One catch at a time, Lefteris Arapakis is cleaning the Mediterranean.
It was Lefteris Arapakis’s first expedition on a fishing boat, and he didn’t expect what the nets would pull up.
There were scorpionfish, red mullet and sea bream. But there was also a bright red can of Coke.
Arapakis, whose family had plied the waters near Athens for five generations, pulled the can out of the net and turned it over to look at the sell-by date stamped on the bottom. 1987. Seven years older than him. It had been in the Mediterranean for almost three decades.
He was still staring at the can when a fisherman grabbed it out of his hand and tossed it back into the water.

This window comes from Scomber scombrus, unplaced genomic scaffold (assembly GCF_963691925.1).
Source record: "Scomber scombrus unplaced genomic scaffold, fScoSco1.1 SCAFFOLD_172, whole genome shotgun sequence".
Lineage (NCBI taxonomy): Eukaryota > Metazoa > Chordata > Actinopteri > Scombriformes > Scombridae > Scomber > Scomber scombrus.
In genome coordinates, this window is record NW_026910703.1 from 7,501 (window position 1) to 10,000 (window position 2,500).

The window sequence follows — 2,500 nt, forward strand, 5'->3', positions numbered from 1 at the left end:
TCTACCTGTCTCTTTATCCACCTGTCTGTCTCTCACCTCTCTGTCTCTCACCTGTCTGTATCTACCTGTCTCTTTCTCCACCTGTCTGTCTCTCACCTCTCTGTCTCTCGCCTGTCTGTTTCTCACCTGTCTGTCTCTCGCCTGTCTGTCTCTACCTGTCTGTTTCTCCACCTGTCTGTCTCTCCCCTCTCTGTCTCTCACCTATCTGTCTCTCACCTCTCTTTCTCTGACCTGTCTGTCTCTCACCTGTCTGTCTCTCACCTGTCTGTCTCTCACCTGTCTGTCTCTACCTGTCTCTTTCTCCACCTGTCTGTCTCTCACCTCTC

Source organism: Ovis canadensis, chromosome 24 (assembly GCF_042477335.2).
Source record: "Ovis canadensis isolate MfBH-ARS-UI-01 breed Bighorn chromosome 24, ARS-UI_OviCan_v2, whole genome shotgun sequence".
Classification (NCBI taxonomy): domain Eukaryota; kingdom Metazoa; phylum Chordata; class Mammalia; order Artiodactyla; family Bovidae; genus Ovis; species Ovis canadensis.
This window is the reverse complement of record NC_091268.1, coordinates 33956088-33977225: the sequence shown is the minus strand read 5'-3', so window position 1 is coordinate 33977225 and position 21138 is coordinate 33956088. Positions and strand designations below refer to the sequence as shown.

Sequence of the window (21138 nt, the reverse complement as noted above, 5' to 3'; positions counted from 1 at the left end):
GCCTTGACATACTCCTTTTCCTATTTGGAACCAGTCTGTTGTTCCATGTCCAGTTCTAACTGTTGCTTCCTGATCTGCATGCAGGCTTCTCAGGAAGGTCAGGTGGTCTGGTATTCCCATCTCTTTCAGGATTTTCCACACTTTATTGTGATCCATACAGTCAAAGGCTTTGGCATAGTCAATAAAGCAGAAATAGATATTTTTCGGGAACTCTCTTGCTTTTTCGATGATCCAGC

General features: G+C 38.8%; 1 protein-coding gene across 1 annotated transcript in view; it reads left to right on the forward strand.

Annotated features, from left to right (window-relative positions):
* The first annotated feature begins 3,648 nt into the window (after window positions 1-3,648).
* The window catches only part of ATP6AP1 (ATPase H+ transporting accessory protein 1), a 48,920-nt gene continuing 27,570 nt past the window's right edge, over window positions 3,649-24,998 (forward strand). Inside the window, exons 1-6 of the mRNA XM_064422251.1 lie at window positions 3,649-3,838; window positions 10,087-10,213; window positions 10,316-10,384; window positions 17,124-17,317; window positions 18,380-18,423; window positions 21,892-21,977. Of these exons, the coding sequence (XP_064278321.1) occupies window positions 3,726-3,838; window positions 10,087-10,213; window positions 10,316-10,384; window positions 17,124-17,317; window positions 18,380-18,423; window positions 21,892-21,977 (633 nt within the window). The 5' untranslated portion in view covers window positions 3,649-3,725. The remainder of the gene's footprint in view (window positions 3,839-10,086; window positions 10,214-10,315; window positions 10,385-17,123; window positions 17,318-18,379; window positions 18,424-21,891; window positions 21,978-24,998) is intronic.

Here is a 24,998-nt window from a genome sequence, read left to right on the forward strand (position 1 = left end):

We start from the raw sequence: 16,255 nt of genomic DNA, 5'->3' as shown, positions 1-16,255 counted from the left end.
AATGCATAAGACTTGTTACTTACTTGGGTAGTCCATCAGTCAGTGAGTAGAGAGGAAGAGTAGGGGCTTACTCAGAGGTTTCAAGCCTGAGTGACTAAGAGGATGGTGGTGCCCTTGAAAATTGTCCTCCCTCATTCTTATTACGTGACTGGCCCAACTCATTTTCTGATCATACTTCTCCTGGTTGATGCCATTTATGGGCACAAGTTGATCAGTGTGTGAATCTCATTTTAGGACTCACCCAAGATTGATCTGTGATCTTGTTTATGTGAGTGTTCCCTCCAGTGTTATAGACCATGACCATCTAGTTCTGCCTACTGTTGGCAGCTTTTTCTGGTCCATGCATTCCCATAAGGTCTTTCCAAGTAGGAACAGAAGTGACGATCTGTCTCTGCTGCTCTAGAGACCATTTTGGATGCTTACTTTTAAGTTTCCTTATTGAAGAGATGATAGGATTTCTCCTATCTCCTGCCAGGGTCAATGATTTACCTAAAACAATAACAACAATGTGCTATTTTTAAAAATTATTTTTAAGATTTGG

“That’s not what we’re paid to catch,” Arapakis recalled the fisherman saying.
Every day, the fishing boat — and thousands just like it on the crystalline Mediterranean — caught old bottles, plastic foam, flip-flops and other detritus in its nets. And every day, its crew tossed everything back into the undulating waters, only hauling back what would bring cash.
So Arapakis, now 28, had an idea: He would try to convince the fishing industry to treat plastic as a catch. In 2016, he launched a nonprofit focused on sea cleanup and fishing education called Enaleia, a play on Greek words that calls to mind sustainable fishing. Once the fishers brought the plastic ashore, he would recycle it and pay them for their trouble. Six years into the project, he has signed up more than half of Greece’s large-scale fishing fleet — hundreds of ships — to pull in the plastic they gather as they ply the Mediterranean. He plans to keep expanding globally…